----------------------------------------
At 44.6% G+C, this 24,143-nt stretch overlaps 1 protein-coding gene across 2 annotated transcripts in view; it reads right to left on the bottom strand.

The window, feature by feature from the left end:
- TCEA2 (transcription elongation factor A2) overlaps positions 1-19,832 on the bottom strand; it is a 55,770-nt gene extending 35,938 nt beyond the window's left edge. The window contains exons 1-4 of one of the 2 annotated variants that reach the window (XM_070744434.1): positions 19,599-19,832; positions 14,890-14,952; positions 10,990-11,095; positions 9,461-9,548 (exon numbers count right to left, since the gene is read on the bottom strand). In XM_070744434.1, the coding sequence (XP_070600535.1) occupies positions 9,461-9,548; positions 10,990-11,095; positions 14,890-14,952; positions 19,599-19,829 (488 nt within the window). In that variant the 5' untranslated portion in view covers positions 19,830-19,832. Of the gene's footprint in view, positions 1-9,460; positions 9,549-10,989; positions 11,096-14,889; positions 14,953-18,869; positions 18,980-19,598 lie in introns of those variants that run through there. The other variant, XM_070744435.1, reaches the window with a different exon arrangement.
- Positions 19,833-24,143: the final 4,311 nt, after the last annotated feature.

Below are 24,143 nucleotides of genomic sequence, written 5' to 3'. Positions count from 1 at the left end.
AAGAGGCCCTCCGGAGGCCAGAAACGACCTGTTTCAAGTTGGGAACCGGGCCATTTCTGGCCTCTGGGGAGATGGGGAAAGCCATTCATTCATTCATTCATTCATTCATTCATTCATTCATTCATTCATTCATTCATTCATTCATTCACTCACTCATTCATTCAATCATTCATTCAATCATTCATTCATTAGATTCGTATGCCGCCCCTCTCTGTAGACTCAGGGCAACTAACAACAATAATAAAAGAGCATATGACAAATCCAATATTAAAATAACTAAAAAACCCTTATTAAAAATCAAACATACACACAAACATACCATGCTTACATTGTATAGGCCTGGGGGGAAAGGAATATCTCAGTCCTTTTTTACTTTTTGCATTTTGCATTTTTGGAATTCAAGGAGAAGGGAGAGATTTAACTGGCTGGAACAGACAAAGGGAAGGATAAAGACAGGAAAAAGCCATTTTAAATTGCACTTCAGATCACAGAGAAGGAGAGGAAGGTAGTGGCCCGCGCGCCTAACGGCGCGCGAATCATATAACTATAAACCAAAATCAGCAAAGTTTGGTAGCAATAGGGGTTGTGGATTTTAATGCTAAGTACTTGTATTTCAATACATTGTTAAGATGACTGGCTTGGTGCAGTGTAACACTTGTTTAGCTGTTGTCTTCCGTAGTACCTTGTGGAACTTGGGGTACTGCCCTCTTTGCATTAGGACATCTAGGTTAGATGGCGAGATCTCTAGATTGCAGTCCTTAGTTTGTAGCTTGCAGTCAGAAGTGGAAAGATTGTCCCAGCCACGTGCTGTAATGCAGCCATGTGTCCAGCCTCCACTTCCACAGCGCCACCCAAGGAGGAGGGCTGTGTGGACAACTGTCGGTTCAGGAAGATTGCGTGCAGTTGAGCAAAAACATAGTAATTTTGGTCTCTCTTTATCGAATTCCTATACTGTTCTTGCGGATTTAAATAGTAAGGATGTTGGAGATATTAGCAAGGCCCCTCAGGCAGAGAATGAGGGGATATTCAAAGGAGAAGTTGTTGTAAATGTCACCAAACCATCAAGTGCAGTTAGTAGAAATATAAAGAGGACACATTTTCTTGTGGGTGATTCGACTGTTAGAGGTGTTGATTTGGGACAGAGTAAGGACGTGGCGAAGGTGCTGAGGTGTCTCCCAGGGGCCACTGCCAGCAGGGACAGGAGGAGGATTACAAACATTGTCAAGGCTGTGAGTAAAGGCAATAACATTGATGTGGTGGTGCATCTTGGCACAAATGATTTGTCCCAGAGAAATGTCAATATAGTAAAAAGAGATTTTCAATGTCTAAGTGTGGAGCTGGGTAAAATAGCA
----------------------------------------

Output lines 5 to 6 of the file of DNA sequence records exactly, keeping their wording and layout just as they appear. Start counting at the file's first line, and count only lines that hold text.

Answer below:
Below are 24,143 nucleotides of genomic sequence, written 5' to 3'. Positions count from 1 at the left end.
AAGAGGCCCTCCGGAGGCCAGAAACGACCTGTTTCAAGTTGGGAACCGGGCCATTTCTGGCCTCTGGGGAGATGGGGAAAGCCATTCATTCATTCATTCATTCATTCATTCATTCATTCATTCATTCATTCATTCATTCATTCATTCACTCACTCATTCATTCAATCATTCATTCAATCATTCATTCATTAGATTCGTATGCCGCCCCTCTCTGTAGACTCAGGGCAACTAACAACAATAATAAAAGAGCATATGACAAATCCAATATTAAAATAACTAAAAAACCCTTATTAAAAATCAAACATACACACAAACATACCATGCTTACATTGTATAGGCCTGGGGGGAAAGGAATATCTCAGTCCTTTTTTACTTTTTGCATTTTGCATTTTTGGAATTCAAGGAGAAGGGAGAGATTTAACTGGCTGGAACAGACAAAGGGAAGGATAAAGACAGGAAAAAGCCATTTTAAATTGCACTTCAGATCACAGAGAAGGAGAGGAAGGTAGTGGCCCGCGCGCCTAACGGCGCGCGAATCATATAACTATAAACCAAAATCAGCAAAGTTTGGTAGCAATAGGGGTTGTGGATTTTAATGCTAAGTACTTGTATTTCAATACATTGTTAAGATGACTGGCTTGGTGCAGTGTAACACTTGTTTAGCTGTTGTCTTCCGTAGTACCTTGTGGAACTTGGGGTACTGCCCTCTTTGCATTAGGACATCTAGGTTAGATGGCGAGATCTCTAGATTGCAGTCCTTAGTTTGTAGCTTGCAGTCAGAAGTGGAAAGATTGTCCCAGCCACGTGCTGTAATGCAGCCATGTGTCCAGCCTCCACTTCCACAGCGCCACCCAAGGAGGAGGGCTGTGTGGACAACTGTCGGTTCAGGAAGATTGCGTGCAGTTGAGCAAAAACATAGTAATTTTGGTCTCTCTTTATCGAATTCCTATACTGTTCTTGCGGATTTAAATAGTAAGGATGTTGGAGATATTAGCAAGGCCCCTCAGGCAGAGAATGAGGGGATATTCAAAGGAGAAGTTGTTGTAAATGTCACCAAACCATCAAGTGCAGTTAGTAGAAATATAAAGAGGACACATTTTCTTGTGGGTGATTCGACTGTTAGAGGTGTTGATTTGGGACAGAGTAAGGACGTGGCGAAGGTGCTGAGGTGTCTCCCAGGGGCCACTGCCAGCAGGGACAGGAGGAGGATTACAAACATTGTCAAGGCTGTGAGTAAAGGCAATAACATTGATGTGGTGGTGCATCTTGGCACAAATGATTTGTCCCAGAGAAATGTCAATATAGTAAAAAGAGATTTTCAATGTCTAAGTGTGGAGCTGGGTAAAATAGCA